Colorado mountains
From Long-Term Data to Understanding: Toward a Predictive Ecology
2015 LTER ASM Estes Park, CO - August 30 - September 2, 2015

Long Term Ecological Research site Matsch/Mazia (Italian Alps): An interdisciplinary open-air laboratory between apple orchards and glaciers

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Poster Number: 
Presenter/Primary Author: 
Georg Niedrist
Bertoldi, Giacomo
Bottarin, Roberta
Fontana, Veronika
Tasser, Erich
Tappeiner, Ulrike

Trans-disciplinary approaches are essential to understand ecological processes in mountain ecosystems under rapid climate and land-use changes. In 2008 a new Long Term Ecological Research (LTER) site has been established in Matsch/Mazia (Central European Alps, ITA) covering all representative mountain ecosystems from intensive agriculture (apple orchards, intensively used grasslands) to forests and finally, to unproductive and glaciered areas (900-3700m The site is particularly interesting as it is relatively dry (ca. 500mm at 1500m a.s.l.) and therefore appropriate to study potential future climate conditions.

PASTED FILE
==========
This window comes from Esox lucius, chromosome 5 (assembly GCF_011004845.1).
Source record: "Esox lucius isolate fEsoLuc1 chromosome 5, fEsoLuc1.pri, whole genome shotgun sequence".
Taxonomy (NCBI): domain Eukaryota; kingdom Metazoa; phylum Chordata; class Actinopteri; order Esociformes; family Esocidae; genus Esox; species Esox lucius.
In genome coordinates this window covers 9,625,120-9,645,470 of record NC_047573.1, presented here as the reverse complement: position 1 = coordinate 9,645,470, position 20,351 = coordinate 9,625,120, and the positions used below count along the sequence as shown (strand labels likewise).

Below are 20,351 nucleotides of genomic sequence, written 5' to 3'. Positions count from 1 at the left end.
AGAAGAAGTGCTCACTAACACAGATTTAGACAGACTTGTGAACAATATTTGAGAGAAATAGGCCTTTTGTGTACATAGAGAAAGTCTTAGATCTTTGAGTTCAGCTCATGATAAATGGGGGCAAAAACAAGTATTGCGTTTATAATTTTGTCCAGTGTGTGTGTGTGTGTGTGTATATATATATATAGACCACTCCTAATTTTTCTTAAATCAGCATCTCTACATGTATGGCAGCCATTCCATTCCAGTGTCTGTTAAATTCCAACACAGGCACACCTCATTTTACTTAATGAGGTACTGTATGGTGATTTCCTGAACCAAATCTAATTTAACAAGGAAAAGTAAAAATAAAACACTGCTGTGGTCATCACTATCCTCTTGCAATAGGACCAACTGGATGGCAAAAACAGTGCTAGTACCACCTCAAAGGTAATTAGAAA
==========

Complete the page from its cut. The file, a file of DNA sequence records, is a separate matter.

Measurement infrastructure consists of a micro-meteorological network of 20 stations distributed over 100kmĀ² along elevation gradients and among all dominant land-use types. Most important parameters monitored are related to the 1) Hydrological cycle (soil moisture, soil water potential, run off, evapotranspiration, solid/liquid precipitation)  2) Energy balance (short/longwave net radiation, Evapotranspiration, soil heat flux) and 3) Biodiversity (plant and landscape diversity, soil macro- and mesofauna, macrozoobenthos).

Beside the long-term monitoring purpose, data are used also to interpret outcomes from manipulative experiments (transplantation and drought experiments), for validation of satellite campaigns and products (SMAP mission of NASA) as well as for parametrization and validation of hydrologic models.

Finally, it is planned to focus also on human activities as agriculture or tourism by including social sciences. The overall idea behind is to better understand the landscape as a human shaped mosaic of interlinked ecosystems.